With the greatest respect to his successor as Cabinet Member for Finance, the Council lost its most able member, Bob Kilmister, to an “election-day-only independent”. County Hall’s cabaret lost its most prominent contributor as Paul Dowson finished a distant third behind Labour’s Maureen Bowen. County Council Chair Aden Brinn lost to Mel Phillips, surprising and horrifying them equally.
After the dust settled, David Simpson returned as the leader with a Cabinet formed after much horse-trading (one Cabinet post was filled only after an aspirant decided they’d rather chair a Committee).
The new Council faces an unprecedented budgetary crisis caused by circumstances far beyond its control. The next few years could define just how much it can deliver in the future and how much of what people take for granted will fall by the wayside as councillors try to balance the books while balancing massively increased costs (another £6.3m for energy bills, for example) and services that support the young and the vulnerable. But that’s what councillors must do everywhere in the UK. There are no easy choices, and the best Pembrokeshire can hope for is that its representatives take a long-term and holistic view and not just pluck low-hanging fruit because it’s easy. Intellectual laziness, grudges, and thwarted ambition will make bedfellows from the most unlikely. We must all hope that something remotely resembling common sense prevails. And we’ll find out whether that improbable scenario plays out in January.
IN 2022, we’ve had three Prime Ministers, four chancellors (one of whom tried to resign after one day), four Home Secretaries (one of them twice), two Foreign Secretaries, three Secretaries of State for Wales, three Northern Ireland Secretaries, and five Secretaries of State for Education.
In 2015, the Conservatives warned of “a coalition of chaos under Ed Miliband”. What a welcome period of calm and reflection the last seven years have been, readers.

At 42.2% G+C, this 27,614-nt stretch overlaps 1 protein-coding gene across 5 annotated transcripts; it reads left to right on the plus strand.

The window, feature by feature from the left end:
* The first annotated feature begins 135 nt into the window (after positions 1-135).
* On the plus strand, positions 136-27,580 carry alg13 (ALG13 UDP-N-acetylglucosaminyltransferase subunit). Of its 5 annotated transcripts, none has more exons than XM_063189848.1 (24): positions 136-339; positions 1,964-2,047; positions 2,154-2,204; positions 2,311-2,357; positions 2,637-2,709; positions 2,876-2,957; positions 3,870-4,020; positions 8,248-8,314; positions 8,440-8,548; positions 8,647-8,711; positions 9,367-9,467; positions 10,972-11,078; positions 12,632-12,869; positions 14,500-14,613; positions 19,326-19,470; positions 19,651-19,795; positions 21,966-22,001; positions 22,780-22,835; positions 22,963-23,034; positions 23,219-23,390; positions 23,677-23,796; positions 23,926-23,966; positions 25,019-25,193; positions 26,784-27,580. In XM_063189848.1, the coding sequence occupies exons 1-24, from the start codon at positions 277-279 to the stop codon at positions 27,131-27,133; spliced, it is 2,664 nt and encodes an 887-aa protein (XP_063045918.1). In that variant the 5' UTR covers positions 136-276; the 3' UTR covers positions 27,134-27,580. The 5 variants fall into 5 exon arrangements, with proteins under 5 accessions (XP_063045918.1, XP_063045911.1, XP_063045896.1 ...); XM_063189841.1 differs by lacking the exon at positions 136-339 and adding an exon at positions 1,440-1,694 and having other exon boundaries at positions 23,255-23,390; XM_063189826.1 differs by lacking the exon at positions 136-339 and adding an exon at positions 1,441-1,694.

This year, that period of considered government undriven by the agendas of media barons and foreign money built to a crescendo of unprecedented turmoil and backbiting. Blood sports are less horrifying than the spectacle of the Conservative Party tearing itself to pieces. Anything other than abject humiliation at the next election will be a triumph, even with the new-rigged parliamentary boundaries.
Boris Johnson’s Non-Stop Erotic Cabaret of rule-breaking, back-scratching, venality, and corruption ploughed messily into the buffers in the same slow-motion that highlights the destruction of major landmarks in Independence Day and its sequel. The Conservatives stuck with Boris Johnson far beyond it was time to get rid of him. In the end, his hubris led to him sending his Cabinet colleagues out to lie on his behalf to the media. Sickened, they turned on him, with Simon Hart among the rebels telling Mr Johnson his position was unsustainable. After watching almost his entire ministerial team walk out on him, Boris Johnson took the hint. A Prime Minister serves at the gift of the sovereign and the majority of the House of Commons. He averted the type of constitutional crisis unseen in recent history by resigning.
If people thought things were bad under Boris Johnson, they rapidly got worse under his short-lived comedy predecessor, Liz Truss. The intellectually negligible ideologue managed to tank the markets, destroy whatever was left of the Conservatives’ reputation for economic prudence and provide an everlasting lesson of the dangers of giving monkeys the keys to banana plantations. On the upside, her humiliation was shared by the European Research Group and its High Priest and Victorian Wife Poisoner-manque, Jacob Rees Mogg.